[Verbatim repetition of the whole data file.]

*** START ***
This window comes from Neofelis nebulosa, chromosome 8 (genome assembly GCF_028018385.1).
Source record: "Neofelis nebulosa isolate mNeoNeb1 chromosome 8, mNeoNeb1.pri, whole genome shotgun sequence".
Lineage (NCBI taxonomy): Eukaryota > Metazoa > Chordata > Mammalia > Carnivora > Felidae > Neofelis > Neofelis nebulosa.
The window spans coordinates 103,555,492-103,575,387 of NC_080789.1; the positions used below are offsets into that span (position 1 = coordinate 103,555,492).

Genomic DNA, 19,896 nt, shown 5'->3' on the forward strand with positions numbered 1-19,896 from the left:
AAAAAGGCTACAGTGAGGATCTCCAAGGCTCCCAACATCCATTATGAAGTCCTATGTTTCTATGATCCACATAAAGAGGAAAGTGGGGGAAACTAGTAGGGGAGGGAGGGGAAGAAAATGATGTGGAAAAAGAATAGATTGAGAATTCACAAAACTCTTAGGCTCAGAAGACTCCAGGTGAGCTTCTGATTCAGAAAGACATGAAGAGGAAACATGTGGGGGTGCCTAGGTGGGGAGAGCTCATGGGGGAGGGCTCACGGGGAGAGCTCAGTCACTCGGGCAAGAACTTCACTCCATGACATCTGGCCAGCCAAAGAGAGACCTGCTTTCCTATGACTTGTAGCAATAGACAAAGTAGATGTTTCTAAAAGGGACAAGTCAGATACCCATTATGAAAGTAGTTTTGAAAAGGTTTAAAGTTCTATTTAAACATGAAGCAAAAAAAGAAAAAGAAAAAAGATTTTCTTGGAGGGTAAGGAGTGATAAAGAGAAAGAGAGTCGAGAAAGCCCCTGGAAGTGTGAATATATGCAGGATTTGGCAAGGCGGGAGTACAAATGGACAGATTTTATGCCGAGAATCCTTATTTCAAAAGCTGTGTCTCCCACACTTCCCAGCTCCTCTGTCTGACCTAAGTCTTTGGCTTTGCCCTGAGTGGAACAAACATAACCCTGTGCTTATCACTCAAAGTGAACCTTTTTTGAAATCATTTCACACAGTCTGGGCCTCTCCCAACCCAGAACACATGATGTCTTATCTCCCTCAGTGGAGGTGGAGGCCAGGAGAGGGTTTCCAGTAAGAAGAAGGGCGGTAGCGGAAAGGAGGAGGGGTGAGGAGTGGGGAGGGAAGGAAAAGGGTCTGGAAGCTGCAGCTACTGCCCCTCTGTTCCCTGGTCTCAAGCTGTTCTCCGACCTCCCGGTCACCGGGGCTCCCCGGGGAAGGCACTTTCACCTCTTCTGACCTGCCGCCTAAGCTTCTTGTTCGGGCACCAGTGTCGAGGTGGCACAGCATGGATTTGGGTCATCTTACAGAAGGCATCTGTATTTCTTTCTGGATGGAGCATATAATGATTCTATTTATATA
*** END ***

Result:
This window comes from Neofelis nebulosa, chromosome 8 (genome assembly GCF_028018385.1).
Source record: "Neofelis nebulosa isolate mNeoNeb1 chromosome 8, mNeoNeb1.pri, whole genome shotgun sequence".
Lineage (NCBI taxonomy): Eukaryota > Metazoa > Chordata > Mammalia > Carnivora > Felidae > Neofelis > Neofelis nebulosa.
The window spans coordinates 103,555,492-103,575,387 of NC_080789.1; the positions used below are offsets into that span (position 1 = coordinate 103,555,492).

Genomic DNA, 19,896 nt, shown 5'->3' on the forward strand with positions numbered 1-19,896 from the left:
AAAAAGGCTACAGTGAGGATCTCCAAGGCTCCCAACATCCATTATGAAGTCCTATGTTTCTATGATCCACATAAAGAGGAAAGTGGGGGAAACTAGTAGGGGAGGGAGGGGAAGAAAATGATGTGGAAAAAGAATAGATTGAGAATTCACAAAACTCTTAGGCTCAGAAGACTCCAGGTGAGCTTCTGATTCAGAAAGACATGAAGAGGAAACATGTGGGGGTGCCTAGGTGGGGAGAGCTCATGGGGGAGGGCTCACGGGGAGAGCTCAGTCACTCGGGCAAGAACTTCACTCCATGACATCTGGCCAGCCAAAGAGAGACCTGCTTTCCTATGACTTGTAGCAATAGACAAAGTAGATGTTTCTAAAAGGGACAAGTCAGATACCCATTATGAAAGTAGTTTTGAAAAGGTTTAAAGTTCTATTTAAACATGAAGCAAAAAAAGAAAAAGAAAAAAGATTTTCTTGGAGGGTAAGGAGTGATAAAGAGAAAGAGAGTCGAGAAAGCCCCTGGAAGTGTGAATATATGCAGGATTTGGCAAGGCGGGAGTACAAATGGACAGATTTTATGCCGAGAATCCTTATTTCAAAAGCTGTGTCTCCCACACTTCCCAGCTCCTCTGTCTGACCTAAGTCTTTGGCTTTGCCCTGAGTGGAACAAACATAACCCTGTGCTTATCACTCAAAGTGAACCTTTTTTGAAATCATTTCACACAGTCTGGGCCTCTCCCAACCCAGAACACATGATGTCTTATCTCCCTCAGTGGAGGTGGAGGCCAGGAGAGGGTTTCCAGTAAGAAGAAGGGCGGTAGCGGAAAGGAGGAGGGGTGAGGAGTGGGGAGGGAAGGAAAAGGGTCTGGAAGCTGCAGCTACTGCCCCTCTGTTCCCTGGTCTCAAGCTGTTCTCCGACCTCCCGGTCACCGGGGCTCCCCGGGGAAGGCACTTTCACCTCTTCTGACCTGCCGCCTAAGCTTCTTGTTCGGGCACCAGTGTCGAGGTGGCACAGCATGGATTTGGGTCATCTTACAGAAGGCATCTGTATTTCTTTCTGGATGGAGCATATAATGATTCTATTTATATA